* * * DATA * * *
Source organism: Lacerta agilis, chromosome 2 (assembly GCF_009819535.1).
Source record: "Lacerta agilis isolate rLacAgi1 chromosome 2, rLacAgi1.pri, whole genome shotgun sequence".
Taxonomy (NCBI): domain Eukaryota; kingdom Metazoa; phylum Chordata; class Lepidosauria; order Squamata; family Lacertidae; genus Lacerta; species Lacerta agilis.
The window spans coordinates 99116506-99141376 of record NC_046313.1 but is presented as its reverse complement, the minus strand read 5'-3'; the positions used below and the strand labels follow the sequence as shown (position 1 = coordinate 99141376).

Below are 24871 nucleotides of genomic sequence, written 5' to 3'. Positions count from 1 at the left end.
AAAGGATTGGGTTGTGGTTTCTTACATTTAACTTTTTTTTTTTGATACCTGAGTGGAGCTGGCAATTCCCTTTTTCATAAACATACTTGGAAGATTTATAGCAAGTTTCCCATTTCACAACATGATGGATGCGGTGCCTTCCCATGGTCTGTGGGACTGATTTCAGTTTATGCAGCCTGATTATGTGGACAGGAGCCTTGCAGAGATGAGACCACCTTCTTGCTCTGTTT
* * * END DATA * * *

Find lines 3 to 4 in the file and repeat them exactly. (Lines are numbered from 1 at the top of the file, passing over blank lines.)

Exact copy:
Taxonomy (NCBI): domain Eukaryota; kingdom Metazoa; phylum Chordata; class Lepidosauria; order Squamata; family Lacertidae; genus Lacerta; species Lacerta agilis.
The window spans coordinates 99116506-99141376 of record NC_046313.1 but is presented as its reverse complement, the minus strand read 5'-3'; the positions used below and the strand labels follow the sequence as shown (position 1 = coordinate 99141376).